alexa Mapping changes to vegetation pattern in a restoring wetland: Finding pattern metrics that are consistent across spatial scale and time [2011]
Agri and Aquaculture

Agri and Aquaculture

Journal of Marine Science: Research & Development

Author(s): Kelly Maggi

Abstract Share this page

Tidal salt marshes in the San Francisco Estuary region display heterogeneous vegetation patterns that influence wetland function and provide adequate habitat for native or endangered wildlife. In addition to analyzing the extent of vegetation, monitoring the dynamics of vegetation pattern within restoring wetlands can offer valuable information about the restoration process. Pattern metrics, derived from classified remotely sensed imagery, have been used to measure composition and configuration of patches and landscapes, but they can be unpredictable across scales, and inconsistent across time. We sought to identify pattern metrics that are consistent across spatial scale and time – and thus robust measures of vegetation and habitat configuration – for a restored tidal marsh in the San Francisco Bay, CA, USA. We used high-resolution (20cm) remotely sensed color infrared imagery to map vegetation pattern over 2 years, and performed a multi-scale analysis of derived vegetation pattern metrics. We looked at the influence on metrics of changes in grain size through resampling and changes in minimum mapping unit (MMU) through smoothing. We examined composition, complexity, connectivity and heterogeneity metrics, focusing on perennial pickleweed (Sarcocornia pacifica), a dominant marsh plant. At our site, pickleweed patches grew larger, more irregularly shaped, and closely spaced over time, while the overall landscape became more diverse. Of the two scale factor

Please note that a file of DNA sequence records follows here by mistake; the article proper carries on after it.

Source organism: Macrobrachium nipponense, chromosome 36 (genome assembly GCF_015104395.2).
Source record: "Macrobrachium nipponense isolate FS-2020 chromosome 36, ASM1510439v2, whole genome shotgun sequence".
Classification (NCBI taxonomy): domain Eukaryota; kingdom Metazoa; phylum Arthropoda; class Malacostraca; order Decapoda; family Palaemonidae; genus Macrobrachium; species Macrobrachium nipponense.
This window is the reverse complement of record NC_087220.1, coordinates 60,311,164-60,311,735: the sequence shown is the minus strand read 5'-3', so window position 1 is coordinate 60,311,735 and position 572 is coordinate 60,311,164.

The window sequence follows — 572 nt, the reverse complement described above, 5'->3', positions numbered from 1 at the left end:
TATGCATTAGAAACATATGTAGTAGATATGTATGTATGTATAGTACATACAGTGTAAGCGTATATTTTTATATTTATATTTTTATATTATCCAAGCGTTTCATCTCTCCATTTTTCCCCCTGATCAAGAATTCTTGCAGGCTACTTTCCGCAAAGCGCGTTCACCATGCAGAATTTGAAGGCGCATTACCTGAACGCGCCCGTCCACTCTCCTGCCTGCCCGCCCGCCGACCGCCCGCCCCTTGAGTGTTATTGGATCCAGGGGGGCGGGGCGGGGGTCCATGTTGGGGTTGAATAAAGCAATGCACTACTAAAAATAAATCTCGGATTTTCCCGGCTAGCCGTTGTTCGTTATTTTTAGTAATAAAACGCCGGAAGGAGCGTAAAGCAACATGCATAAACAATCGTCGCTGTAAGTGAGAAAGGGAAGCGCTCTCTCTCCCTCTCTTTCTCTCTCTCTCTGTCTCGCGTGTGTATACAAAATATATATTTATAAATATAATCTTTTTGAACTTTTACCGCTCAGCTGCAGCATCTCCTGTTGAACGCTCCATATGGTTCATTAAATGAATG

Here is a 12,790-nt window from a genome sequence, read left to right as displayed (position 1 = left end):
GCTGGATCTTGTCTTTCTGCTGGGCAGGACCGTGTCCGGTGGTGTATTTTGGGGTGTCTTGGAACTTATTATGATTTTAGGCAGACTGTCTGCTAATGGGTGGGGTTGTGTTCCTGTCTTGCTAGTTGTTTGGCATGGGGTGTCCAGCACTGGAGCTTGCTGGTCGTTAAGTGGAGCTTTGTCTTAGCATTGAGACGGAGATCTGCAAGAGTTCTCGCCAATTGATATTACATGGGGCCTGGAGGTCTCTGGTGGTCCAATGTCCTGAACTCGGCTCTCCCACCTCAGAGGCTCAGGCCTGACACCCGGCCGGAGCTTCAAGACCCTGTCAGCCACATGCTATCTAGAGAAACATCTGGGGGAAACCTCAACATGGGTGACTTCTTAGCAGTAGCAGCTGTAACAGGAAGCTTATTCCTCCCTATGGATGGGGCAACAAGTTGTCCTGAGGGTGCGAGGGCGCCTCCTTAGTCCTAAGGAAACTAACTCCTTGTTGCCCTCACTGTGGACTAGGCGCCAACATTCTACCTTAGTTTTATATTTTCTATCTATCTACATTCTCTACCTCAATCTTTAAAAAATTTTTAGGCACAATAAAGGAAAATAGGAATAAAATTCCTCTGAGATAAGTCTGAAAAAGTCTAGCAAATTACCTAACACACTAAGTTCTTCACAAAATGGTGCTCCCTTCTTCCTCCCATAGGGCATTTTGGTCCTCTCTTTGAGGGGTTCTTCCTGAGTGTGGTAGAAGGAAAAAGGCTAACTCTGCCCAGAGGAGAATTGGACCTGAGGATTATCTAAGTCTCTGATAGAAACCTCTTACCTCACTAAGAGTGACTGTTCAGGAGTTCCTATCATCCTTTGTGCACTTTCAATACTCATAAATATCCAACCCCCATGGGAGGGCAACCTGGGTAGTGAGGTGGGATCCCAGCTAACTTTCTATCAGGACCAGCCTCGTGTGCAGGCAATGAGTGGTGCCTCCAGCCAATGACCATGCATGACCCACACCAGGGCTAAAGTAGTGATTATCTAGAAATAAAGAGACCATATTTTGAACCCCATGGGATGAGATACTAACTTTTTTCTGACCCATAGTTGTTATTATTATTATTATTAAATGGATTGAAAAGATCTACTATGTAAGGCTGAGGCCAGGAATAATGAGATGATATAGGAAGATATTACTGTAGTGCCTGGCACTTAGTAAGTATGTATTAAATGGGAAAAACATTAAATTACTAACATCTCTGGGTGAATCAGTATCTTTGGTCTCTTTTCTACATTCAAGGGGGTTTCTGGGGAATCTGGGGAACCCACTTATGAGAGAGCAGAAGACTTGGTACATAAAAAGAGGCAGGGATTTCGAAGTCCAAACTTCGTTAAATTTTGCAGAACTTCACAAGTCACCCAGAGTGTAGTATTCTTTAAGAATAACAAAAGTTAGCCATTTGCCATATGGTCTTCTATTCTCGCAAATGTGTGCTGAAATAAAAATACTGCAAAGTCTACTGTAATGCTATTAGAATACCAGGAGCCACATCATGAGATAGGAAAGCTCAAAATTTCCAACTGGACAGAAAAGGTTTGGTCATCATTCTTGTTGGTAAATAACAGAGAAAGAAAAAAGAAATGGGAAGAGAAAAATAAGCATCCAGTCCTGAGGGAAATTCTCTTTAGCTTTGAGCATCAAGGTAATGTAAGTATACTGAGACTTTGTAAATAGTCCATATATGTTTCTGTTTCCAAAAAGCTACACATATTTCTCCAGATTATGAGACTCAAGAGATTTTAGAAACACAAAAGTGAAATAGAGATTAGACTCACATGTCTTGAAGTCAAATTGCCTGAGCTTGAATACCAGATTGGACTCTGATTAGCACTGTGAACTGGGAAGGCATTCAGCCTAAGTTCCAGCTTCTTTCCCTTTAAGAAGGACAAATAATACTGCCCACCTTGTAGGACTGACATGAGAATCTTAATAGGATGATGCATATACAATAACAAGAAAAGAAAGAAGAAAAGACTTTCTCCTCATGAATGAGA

• To read the full article Visit
  • Open Access
This article was published in Food and Agriculture Organization of United Nations and referenced in Journal of Marine Science: Research & Development

Relevant Expert PPTs

Relevant Speaker PPTs

Recommended Conferences

Peer Reviewed Journals
 
Make the best use of Scientific Research and information from our 700 + peer reviewed, Open Access Journals
International Conferences 2017-18
 
Meet Inspiring Speakers and Experts at our 3000+ Global Annual Meetings

Contact Us

 
© 2008-2017 OMICS International - Open Access Publisher. Best viewed in Mozilla Firefox | Google Chrome | Above IE 7.0 version
adwords